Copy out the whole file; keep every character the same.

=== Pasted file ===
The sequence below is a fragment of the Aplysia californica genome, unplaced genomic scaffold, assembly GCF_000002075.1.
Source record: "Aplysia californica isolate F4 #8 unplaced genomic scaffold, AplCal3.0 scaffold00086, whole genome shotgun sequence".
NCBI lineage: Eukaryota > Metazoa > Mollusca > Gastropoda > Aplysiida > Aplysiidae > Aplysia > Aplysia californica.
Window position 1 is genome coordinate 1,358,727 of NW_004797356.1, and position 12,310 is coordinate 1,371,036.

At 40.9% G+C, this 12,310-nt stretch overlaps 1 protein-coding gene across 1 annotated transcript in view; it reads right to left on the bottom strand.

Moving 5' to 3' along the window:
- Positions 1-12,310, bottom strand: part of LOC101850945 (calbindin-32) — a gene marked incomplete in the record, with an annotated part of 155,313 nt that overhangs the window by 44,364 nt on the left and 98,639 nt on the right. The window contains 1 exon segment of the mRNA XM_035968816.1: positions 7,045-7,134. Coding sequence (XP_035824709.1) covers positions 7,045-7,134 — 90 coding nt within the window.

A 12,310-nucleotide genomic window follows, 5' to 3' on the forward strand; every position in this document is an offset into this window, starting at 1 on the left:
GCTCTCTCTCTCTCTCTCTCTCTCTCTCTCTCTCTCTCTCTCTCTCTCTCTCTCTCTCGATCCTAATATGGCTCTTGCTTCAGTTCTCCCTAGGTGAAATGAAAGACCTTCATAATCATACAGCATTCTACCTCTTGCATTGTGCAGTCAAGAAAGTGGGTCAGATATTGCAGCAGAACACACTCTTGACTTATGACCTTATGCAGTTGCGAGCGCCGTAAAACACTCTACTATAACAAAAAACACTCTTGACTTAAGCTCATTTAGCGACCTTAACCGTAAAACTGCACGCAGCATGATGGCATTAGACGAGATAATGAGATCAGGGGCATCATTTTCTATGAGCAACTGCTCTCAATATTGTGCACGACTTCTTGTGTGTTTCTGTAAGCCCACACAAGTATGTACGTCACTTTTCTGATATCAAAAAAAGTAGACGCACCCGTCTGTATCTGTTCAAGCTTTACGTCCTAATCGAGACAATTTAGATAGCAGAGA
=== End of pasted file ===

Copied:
The sequence below is a fragment of the Aplysia californica genome, unplaced genomic scaffold, assembly GCF_000002075.1.
Source record: "Aplysia californica isolate F4 #8 unplaced genomic scaffold, AplCal3.0 scaffold00086, whole genome shotgun sequence".
NCBI lineage: Eukaryota > Metazoa > Mollusca > Gastropoda > Aplysiida > Aplysiidae > Aplysia > Aplysia californica.
Window position 1 is genome coordinate 1,358,727 of NW_004797356.1, and position 12,310 is coordinate 1,371,036.

At 40.9% G+C, this 12,310-nt stretch overlaps 1 protein-coding gene across 1 annotated transcript in view; it reads right to left on the bottom strand.

Moving 5' to 3' along the window:
- Positions 1-12,310, bottom strand: part of LOC101850945 (calbindin-32) — a gene marked incomplete in the record, with an annotated part of 155,313 nt that overhangs the window by 44,364 nt on the left and 98,639 nt on the right. The window contains 1 exon segment of the mRNA XM_035968816.1: positions 7,045-7,134. Coding sequence (XP_035824709.1) covers positions 7,045-7,134 — 90 coding nt within the window.

A 12,310-nucleotide genomic window follows, 5' to 3' on the forward strand; every position in this document is an offset into this window, starting at 1 on the left:
GCTCTCTCTCTCTCTCTCTCTCTCTCTCTCTCTCTCTCTCTCTCTCTCTCTCTCTCTCGATCCTAATATGGCTCTTGCTTCAGTTCTCCCTAGGTGAAATGAAAGACCTTCATAATCATACAGCATTCTACCTCTTGCATTGTGCAGTCAAGAAAGTGGGTCAGATATTGCAGCAGAACACACTCTTGACTTATGACCTTATGCAGTTGCGAGCGCCGTAAAACACTCTACTATAACAAAAAACACTCTTGACTTAAGCTCATTTAGCGACCTTAACCGTAAAACTGCACGCAGCATGATGGCATTAGACGAGATAATGAGATCAGGGGCATCATTTTCTATGAGCAACTGCTCTCAATATTGTGCACGACTTCTTGTGTGTTTCTGTAAGCCCACACAAGTATGTACGTCACTTTTCTGATATCAAAAAAAGTAGACGCACCCGTCTGTATCTGTTCAAGCTTTACGTCCTAATCGAGACAATTTAGATAGCAGAGA